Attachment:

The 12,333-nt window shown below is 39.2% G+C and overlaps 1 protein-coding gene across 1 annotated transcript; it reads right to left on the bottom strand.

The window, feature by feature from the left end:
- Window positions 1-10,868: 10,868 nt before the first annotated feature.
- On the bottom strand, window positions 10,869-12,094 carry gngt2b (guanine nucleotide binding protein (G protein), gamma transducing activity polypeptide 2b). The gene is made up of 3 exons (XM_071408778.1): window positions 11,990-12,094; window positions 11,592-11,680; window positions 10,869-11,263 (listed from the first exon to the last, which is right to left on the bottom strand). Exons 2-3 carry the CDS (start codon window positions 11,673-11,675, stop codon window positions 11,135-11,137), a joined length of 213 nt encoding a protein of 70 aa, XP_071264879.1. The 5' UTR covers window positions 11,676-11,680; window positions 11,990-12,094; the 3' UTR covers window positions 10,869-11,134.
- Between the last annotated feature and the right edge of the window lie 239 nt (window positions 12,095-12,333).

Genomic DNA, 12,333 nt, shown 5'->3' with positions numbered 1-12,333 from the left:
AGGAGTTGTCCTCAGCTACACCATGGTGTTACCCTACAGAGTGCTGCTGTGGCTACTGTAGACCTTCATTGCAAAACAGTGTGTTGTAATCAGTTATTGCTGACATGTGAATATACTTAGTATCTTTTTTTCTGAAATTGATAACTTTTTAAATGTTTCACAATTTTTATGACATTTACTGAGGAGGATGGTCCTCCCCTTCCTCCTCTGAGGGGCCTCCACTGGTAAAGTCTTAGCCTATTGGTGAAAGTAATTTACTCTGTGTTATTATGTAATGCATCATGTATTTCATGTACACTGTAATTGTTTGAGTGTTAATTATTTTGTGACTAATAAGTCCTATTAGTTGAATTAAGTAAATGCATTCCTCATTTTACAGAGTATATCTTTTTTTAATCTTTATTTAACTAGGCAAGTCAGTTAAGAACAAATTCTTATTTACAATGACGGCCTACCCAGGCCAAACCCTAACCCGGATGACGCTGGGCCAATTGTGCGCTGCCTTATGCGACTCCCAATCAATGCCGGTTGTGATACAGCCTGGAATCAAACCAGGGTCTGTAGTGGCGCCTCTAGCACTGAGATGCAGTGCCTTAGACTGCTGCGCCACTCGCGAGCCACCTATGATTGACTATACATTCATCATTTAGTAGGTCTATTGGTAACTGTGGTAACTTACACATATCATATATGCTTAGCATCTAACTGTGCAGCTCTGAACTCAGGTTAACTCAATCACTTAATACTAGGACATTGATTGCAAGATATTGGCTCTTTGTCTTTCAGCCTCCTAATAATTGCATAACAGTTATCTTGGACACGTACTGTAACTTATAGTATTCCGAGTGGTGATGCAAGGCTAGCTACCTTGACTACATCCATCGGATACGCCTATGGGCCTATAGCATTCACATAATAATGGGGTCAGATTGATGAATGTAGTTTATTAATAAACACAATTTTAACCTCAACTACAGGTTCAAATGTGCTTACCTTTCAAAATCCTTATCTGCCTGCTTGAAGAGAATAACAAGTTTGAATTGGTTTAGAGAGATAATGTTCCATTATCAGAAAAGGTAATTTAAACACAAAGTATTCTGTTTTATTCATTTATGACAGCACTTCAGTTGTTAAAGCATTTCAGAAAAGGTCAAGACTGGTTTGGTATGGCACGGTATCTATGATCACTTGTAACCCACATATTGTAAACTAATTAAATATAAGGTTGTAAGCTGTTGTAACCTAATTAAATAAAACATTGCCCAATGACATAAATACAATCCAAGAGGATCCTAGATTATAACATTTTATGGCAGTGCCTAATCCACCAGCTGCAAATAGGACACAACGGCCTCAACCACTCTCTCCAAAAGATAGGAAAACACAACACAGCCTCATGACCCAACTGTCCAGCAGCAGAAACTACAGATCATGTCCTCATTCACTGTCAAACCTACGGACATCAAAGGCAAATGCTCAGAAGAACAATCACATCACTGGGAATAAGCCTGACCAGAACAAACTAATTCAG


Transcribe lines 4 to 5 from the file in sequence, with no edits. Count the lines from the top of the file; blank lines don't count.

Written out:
- On the bottom strand, window positions 10,869-12,094 carry gngt2b (guanine nucleotide binding protein (G protein), gamma transducing activity polypeptide 2b). The gene is made up of 3 exons (XM_071408778.1): window positions 11,990-12,094; window positions 11,592-11,680; window positions 10,869-11,263 (listed from the first exon to the last, which is right to left on the bottom strand). Exons 2-3 carry the CDS (start codon window positions 11,673-11,675, stop codon window positions 11,135-11,137), a joined length of 213 nt encoding a protein of 70 aa, XP_071264879.1. The 5' UTR covers window positions 11,676-11,680; window positions 11,990-12,094; the 3' UTR covers window positions 10,869-11,134.
- Between the last annotated feature and the right edge of the window lie 239 nt (window positions 12,095-12,333).